Prepaid cards may boost Visa, MasterCard profit
An analyst raised his profit estimates for Visa Inc. and MasterCard Inc. for 2010 and 2011 on Tuesday, saying the increasing use of prepaid cards will boost profitability. William Blair & Co. analyst David Long said the two major payment processing companies are expected to see the greatest benefit from increasing consumer use of prepaid cards.
Unlike debit cards, prepaid cards do not have a credit line attached. The cards can only be used for the amount preloaded onto it. The user transfers money from a bank account onto the card, or by giving cash to a cashier who swipes the card through a card reader, placing the appropriate balance on it. The cards, therefore, have limited funds available to spend. The cards may be used at businesses accepting similarly branded credit and debit cards and at ATM machines. [Read the full article]
Standard Chartered PLC on Wednesday reported a seventh consecutive record annual profit, of $3.38 billion, as stronger wholesale banking earnings offset an increase in provisions for bad loans and other credit risks.
Impairment losses on loans and other credit rose from $1.3 billion to $2 billion, although the bank said the rate of impairment declined in the second half.
Pretax profit rose 13 percent to $5.15 billion, and operating income was up nearly 9 percent to $15.2 billion, driven by the bank’s wholesale division with a 17 percent rise in interest income.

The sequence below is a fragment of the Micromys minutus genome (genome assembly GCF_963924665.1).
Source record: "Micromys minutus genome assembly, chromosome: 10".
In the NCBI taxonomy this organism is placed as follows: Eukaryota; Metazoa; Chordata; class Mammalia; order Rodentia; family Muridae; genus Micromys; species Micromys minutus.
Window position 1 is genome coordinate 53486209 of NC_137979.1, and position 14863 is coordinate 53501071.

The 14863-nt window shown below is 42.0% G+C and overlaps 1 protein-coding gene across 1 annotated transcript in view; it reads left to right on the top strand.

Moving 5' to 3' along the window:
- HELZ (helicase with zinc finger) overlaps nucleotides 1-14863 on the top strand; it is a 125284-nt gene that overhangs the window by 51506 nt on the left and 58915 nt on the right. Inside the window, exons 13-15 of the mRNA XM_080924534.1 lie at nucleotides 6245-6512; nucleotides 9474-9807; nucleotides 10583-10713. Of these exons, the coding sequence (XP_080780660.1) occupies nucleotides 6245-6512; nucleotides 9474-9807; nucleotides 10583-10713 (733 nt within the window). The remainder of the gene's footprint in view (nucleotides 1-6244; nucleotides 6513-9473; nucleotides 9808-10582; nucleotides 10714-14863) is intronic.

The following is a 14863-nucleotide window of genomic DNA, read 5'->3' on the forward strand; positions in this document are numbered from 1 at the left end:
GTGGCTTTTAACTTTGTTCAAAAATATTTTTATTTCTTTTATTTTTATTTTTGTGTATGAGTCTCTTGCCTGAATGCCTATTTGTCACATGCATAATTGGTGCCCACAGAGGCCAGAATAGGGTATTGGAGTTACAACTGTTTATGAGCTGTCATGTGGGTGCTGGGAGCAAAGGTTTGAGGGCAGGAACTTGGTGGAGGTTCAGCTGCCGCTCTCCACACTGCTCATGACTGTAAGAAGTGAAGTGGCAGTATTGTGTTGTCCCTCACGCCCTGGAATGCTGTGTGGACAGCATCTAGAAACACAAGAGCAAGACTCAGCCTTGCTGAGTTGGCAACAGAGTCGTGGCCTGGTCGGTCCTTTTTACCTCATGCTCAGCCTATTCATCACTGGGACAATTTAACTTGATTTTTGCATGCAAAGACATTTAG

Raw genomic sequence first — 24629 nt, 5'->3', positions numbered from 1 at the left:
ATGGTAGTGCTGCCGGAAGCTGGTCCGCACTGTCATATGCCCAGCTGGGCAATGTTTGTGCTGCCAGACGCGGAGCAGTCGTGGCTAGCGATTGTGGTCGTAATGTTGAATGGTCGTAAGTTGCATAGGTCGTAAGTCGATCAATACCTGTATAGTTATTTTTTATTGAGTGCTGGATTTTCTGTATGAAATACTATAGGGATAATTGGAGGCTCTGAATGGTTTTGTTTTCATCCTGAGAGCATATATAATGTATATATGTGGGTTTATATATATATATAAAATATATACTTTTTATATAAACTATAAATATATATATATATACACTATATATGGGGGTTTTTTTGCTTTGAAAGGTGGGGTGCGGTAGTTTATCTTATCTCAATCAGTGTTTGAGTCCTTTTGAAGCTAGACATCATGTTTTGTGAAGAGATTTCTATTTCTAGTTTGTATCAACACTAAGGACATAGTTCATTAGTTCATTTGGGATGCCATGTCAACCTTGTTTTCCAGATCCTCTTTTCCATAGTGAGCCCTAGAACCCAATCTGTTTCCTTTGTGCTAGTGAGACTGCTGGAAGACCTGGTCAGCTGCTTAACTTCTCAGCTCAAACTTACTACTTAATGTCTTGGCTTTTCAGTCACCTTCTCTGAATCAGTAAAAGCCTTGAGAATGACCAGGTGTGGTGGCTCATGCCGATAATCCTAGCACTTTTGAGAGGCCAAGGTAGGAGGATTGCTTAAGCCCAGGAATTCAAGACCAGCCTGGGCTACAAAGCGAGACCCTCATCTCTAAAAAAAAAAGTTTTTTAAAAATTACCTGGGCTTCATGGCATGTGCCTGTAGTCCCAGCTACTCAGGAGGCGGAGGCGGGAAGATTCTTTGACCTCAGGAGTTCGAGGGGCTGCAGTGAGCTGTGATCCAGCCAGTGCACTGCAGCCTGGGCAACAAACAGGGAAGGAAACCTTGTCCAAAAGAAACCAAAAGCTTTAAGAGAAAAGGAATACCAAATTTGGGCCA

Standard Chartered shares were up 2.8 percent at 1,635 pence at midday on the London Stock Exchange.
“The bank’s exposure to Dubai had weighed on investors’ minds, but management today issued further assurance that the losses would not be material,” said Richard Hunter, analyst at Hargreaves Lansdown Stockbrokers. [Read the full article]
The Obama administration on Tuesday gave the public a peek at the Bush administration’s classified plan to secure the nation’s computer systems, but the newly revealed list of broad goals provided few surprises and key provisions remain secret.
The decision to publish a summary of the cyber initiative on the White House blog came just a month after the Washington-based Electronic Privacy Information Center filed a lawsuit in federal court seeking release of the computer security document.
Privacy advocates and other groups have long fought to get the Bush cyber plan made public, concerned that it discussed surveillance activities and Internet traffic monitoring by intelligence agencies that could violate Americans’ personal privacy.
The government’s precautions for dealing with cyber security has become a critical national security issue, as U.S. [Read the full article]
Spanish authorities who dismantled a network of up to 12.7 million virus-infected, data-stealing computers said Wednesday the mastermind of the scam remains a mystery, even though three alleged ringleaders have been arrested.
The “botnet” of infected computers included PCs inside more than half of the Fortune 1,000 companies and more than 40 major banks, police said. The tainted computers stole credit card numbers and online banking credentials.
Spanish investigators, working with private computer-security firms, arrested three young Spaniards last month as the alleged ringleaders of the so-called Mariposa botnet, which appeared in December 2008 and grew into one of the biggest weapons of cybercrime.
Spanish authorities are on the trail of a fourth suspect who might be Venezuelan, said Juan Salon of the Spanish Civil Guard’s cybercrime unit. [Read the full article]